Dat Dude! Interview With Former All-Pro Defensive Lineman, Marcellus Wiley

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(Photo by Marc Serota/Getty Images)

In this business, every now and again you come across someone with super human people skills. In Vegas this summer for Chris Webber’s Bada Bling, Marcellus Wiley was kicking it with his people in a way you know was sincere. Dat Dude is the type of person who would speak to you in an elevator during the awkward silence or make conversation with a stranger in the streets below. Those who remember him on the field were most likely drawn to his engaging personality even though his play on the field was as vicious as the hit on Joseph Addai in the pic above. Retiring from the NFL this year, Marcellus has his sights set on making a strong impact on the business world with the same intelligence and strength that enabled him to have a standout NFL career.

Michael Tillery: How did you acquire the moniker Dat Dude?

Marcellus Wiley: I got the name my first year in San Diego. Actually it started when Deven the Dude came out. I was bumping the cd and loving it. I was telling people to look out for it and started calling people dat dude on my team. I got tired of saying you fresh or you da man when somebody did something fresh. So when I started to say you dat dude, people used to say I know what you mean, but I’ve never heard anyone say it. My teammates flipped it on me and started calling me dat dude. I used to asked why they called me that and they would reply I’m everywhere. I was big into connections and networking–especially being from L.A.

One way for me to describe it to the fans is to imagine a couple in the stands and the lady saying, “Baby, who is that dude number 75 that keeps making all the plays?” If you listen to people’s vocabulary all they keep saying is dat dude. Like “Ay girl? Who is dat dude on the corner looking at you?” So I’m dat dude.

MT: How did you conceptually brand the moniker?

MW: Well it’s really helped me out. Dat Dude Entertainment. From forming parties to hosting parties and being a DJ, I’ve gotten the chance to work with Outkast.

DJ at parties with Kanye West and record a song with Run DMC on Monday Night Football. I’ve gotten the chance to work with a lot of top acts as a DJ just from hosting parties. Dat Dude has become my alter ego. It just became catchy and easier for people to say instead of Marcellus Wiley.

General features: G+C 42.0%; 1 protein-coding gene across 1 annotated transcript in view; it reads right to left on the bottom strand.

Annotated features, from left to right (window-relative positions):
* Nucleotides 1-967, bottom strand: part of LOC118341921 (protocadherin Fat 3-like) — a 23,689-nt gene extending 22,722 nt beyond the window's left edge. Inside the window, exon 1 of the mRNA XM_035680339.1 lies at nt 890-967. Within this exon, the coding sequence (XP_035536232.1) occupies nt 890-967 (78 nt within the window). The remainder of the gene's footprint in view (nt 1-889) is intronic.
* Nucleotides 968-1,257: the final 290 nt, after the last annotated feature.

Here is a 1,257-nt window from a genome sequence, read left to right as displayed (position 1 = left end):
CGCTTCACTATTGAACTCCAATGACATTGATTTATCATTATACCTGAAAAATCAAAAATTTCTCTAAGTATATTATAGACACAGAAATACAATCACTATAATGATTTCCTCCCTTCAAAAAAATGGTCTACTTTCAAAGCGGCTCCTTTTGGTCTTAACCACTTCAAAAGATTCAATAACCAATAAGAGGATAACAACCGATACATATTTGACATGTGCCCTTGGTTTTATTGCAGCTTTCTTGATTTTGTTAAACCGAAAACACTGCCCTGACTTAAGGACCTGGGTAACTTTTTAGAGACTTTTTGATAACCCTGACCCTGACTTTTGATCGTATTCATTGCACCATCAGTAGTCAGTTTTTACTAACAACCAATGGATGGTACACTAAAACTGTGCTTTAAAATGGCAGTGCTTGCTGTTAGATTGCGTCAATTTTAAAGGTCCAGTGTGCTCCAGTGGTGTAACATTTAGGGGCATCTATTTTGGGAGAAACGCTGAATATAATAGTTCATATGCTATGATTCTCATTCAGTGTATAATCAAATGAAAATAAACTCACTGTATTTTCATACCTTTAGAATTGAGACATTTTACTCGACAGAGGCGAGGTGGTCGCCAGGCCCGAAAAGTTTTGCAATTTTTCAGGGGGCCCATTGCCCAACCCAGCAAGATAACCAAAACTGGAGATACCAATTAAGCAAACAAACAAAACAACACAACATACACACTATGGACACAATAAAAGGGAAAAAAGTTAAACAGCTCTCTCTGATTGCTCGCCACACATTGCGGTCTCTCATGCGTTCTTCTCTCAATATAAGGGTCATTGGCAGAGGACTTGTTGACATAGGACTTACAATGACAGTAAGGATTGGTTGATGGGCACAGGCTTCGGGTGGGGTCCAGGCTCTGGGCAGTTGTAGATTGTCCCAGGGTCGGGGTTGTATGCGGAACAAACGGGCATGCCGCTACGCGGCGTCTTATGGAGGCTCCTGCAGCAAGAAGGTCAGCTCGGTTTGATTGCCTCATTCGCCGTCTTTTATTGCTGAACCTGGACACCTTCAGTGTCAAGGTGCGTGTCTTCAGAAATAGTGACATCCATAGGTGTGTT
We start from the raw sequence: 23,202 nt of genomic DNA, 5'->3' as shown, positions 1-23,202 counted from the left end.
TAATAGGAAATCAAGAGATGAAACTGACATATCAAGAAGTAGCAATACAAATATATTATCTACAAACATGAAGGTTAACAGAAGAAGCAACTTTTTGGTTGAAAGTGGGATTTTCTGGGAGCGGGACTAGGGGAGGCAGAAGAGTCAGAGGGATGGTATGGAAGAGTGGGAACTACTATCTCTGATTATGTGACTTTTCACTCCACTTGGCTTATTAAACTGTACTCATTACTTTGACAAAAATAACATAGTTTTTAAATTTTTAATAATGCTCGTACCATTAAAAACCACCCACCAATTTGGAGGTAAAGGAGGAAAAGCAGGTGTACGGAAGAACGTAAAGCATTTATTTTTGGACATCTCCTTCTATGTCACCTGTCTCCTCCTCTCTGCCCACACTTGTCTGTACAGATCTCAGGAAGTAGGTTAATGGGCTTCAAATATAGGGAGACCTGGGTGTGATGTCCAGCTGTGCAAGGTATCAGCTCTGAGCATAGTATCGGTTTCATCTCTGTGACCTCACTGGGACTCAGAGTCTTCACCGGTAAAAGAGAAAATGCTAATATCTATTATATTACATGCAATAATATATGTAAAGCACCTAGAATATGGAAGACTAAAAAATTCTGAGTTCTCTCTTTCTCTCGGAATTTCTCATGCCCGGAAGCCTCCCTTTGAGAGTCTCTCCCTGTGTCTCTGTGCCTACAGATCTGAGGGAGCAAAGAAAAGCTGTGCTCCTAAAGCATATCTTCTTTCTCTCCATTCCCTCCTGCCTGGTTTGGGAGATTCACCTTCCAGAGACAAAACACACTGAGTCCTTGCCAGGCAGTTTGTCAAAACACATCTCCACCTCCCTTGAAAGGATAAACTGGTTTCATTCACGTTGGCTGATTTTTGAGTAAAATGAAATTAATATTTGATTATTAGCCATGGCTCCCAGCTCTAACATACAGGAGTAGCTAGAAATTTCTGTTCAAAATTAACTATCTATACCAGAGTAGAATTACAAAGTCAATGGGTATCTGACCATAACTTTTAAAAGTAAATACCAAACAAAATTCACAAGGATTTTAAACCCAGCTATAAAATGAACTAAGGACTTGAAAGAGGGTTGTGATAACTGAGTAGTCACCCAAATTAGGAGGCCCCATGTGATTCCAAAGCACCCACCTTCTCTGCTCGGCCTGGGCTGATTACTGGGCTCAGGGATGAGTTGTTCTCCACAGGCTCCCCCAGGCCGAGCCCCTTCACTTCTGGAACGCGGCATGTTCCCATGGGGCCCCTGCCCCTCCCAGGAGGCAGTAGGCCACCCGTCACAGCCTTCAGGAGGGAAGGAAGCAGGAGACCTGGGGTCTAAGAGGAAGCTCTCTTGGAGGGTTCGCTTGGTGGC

MT: Could you describe for my readers what it’s like being an athlete and diggin’ the party scene? During the Soiree’ after party at Webb’s Bada Bling. You seemed to enjoy yourself. I didn’t want to approach you. My boy JG and I admired you doing your thing. It’s a different world the average fan can’t relate to.

MW: You know yourself Mike the athletic and entertainment world has similarities. You just have to be privy to the connections so you can thrive in both. As an athlete you are invited to all of the activities and vise versa as an entertainer. It was natural for me to see growing up in L.A. It was easy to see famous people in different capacities. If I saw you on the big screen, most likely I saw you at the local pizza joint. The best part of it all is seeing people in different lights. You get to see people you respect in other fields take off their armor and become a regular person like you are. They have an admiration for you and realize you are just as shy. You don’t even ask a girl to dance. It’s nice to see people in their real element.

MT: We ask this all the time of Black athletes and entertainers, but how important is it to give back similar to Chris Webber’s event?